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Monkey Embryos Cloned for Stem Cells

By Rick Weiss
Washington Post Staff Writer
Thursday, November 15, 2007

Researchers in Oregon reported yesterday that they had created the world's first fully formed, cloned monkey embryos and harvested batches of stem cells from them -- a feat that, if replicated in people, could allow production of replacement tissues or organs with no risk of rejection.

Successful creation of the cloned embryos, each from a single monkey skin cell, effectively settles a long-standing scientific debate about whether primates -- the taxonomic grouping that includes monkeys and people -- are biologically incapable of being cloned, as some had come to believe after years of failures.

That fact alone could reinvigorate a stalled congressional battle over whether restrictions on human embryo cloning should be tightened or loosened. Currently, such work is legal with private funds but off-limits to federally funded scientists.

The Oregon researchers did not transfer the embryos to female monkeys' wombs to grow into full-blown clones, as has been done with several other species. The scientists destroyed them to retrieve the embryonic stem cells growing inside.

Those cells can morph into every kind of cell and tissue in the body, and the Oregon team has already coaxed theirs to become monkey nerves and heart cells that spontaneously beat in unison in a lab dish.

Because the stem cells were grown from cloned embryos, those cells are genetically matched to the monkey that donated the initial skin cells. That means that any tissues or organs grown from them could be transplanted into that monkey without the need for immune-suppressing drugs.

"We only work with monkeys," said Shoukhrat Mitalipov, who led the research at the Oregon National Primate Research Center in Beaverton. "But we hope the technology we developed will be useful for other laboratories working on human subjects."

Practical and ethical hurdles to growing personalized tissues for people are still great, because the still-inefficient technique requires large numbers of women's eggs, whose retrieval poses medical risks, and because the process would involve creating and destroying human embryos, which many social conservatives reject.

"Thousands of women's eggs will be required just for scientists to work on improving the technique for use in humans," said Rep. Dave Weldon (R-Fla.), who has repeatedly filed legislation to ban human embryo cloning. The research, he said, "would take us down the treacherous path where women are exploited for their eggs."

Even short of such applications, experts said, the work could prove medically invaluable by yielding monkey cells and organs with human diseases, which scientists could study and test therapies on.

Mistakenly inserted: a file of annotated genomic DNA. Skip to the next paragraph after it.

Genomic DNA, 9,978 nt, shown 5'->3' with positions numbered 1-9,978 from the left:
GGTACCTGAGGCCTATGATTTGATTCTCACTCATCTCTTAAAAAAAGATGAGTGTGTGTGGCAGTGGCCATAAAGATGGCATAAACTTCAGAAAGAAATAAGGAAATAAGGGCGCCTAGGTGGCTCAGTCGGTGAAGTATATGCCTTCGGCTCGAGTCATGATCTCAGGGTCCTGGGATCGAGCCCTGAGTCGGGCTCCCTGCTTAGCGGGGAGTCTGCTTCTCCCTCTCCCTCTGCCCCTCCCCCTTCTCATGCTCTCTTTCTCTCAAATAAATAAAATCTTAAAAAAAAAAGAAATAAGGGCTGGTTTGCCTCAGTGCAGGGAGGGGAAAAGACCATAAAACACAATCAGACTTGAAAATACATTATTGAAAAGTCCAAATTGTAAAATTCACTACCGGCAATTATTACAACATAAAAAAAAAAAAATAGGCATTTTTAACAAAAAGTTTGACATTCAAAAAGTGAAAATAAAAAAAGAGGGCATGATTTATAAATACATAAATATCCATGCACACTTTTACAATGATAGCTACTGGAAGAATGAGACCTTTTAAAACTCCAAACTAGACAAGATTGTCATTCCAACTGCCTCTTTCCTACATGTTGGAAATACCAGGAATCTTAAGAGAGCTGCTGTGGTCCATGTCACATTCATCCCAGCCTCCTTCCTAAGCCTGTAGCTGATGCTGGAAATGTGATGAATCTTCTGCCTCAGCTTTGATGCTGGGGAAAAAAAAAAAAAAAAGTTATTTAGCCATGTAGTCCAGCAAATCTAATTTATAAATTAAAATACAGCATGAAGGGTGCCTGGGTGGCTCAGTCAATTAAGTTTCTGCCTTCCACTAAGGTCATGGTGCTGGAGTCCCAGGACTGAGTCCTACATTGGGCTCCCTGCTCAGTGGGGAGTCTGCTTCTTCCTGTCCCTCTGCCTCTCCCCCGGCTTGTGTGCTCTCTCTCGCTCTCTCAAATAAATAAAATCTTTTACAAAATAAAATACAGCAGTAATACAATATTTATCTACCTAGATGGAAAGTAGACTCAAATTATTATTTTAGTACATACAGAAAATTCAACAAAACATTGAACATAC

"This technology potentially allows researchers to look at the early stages of many human diseases," said Sean Tipton, president of the Coalition for the Advancement of Medical Research, a Washington-based group that advocates for embryonic stem cell research.

The new work, to be published in an upcoming issue of the journal Nature but released early to quell a wave of Internet-fed rumors, echoes the fraudulent 2004 claims of South Korean researchers that they had isolated stem cells from cloned human embryos, an episode that gave a black eye to the "therapeutic cloning" field.

"This paper represents a major recovery for the field," said Robert Lanza, chief scientific officer at privately funded Advanced Cell Technology in Worcester, Mass., which is pursuing human embryo cloning as a source of curative cells.

The Oregon team used electrical shocks to fuse skin cells from a 9-year-old rhesus macaque with monkey egg cells whose own DNA had been removed. Perhaps accounting for their ultimate success, the team used a new DNA-removal technique that did not involve the chemical dye usually used to help scientists see the genetic material. They had concluded that the dye was harming the fragile eggs.

As is always the case with cloning, fluids in the eggs "reprogrammed" the skin cells' DNA so that the newly fused entities began to divide and grow into embryos.

Of 304 efforts, 213 resulted in embryos, of which 35 grew into 5-day-old blastocysts, the stage when stem cells appear. The team fished for stem cells from 20 of those and succeeded in two, for an overall efficiency about the same as is seen with mouse cloning today.

Both of those colonies are growing well in lab dishes, Mitalipov said, but one is genetically abnormal. The other is healthy.

In a reflection of the skittishness in the field since the Korean scandal, the team sent their stem cells to the University of Southern California, where researchers from Monash University in Australia compared them to cells from the 9-year-old monkey.

"Beyond any doubt," the cells are a match, those researchers wrote in an accompanying paper, and thus the concept of making stem cells from primate clones "is now firmly established."

Alan Trounson, president of the California Institute for Regenerative Medicine, praised the work and tried to allay fears that it would speed the creation of a cloned baby.

"This quest to develop stem cells is not an attempt to clone humans or non-human primates, and I want to affirm in the strongest possible terms my opposition to such cloning," he said.

Others expressed reservations.

"This breakthrough is a double-edged sword," said the Rev. Thomas Berg, executive director of the Westchester Institute, a Catholic ethics think tank in Thornwood, N.Y. "Insomuch as research on cloned primates can provide basic biological insights into human disease and tissue growth, this is a golden opportunity. The risk lies in applying the cloning technique to humans. Such a pursuit, if successful, would be one of humanity's darkest endeavors."

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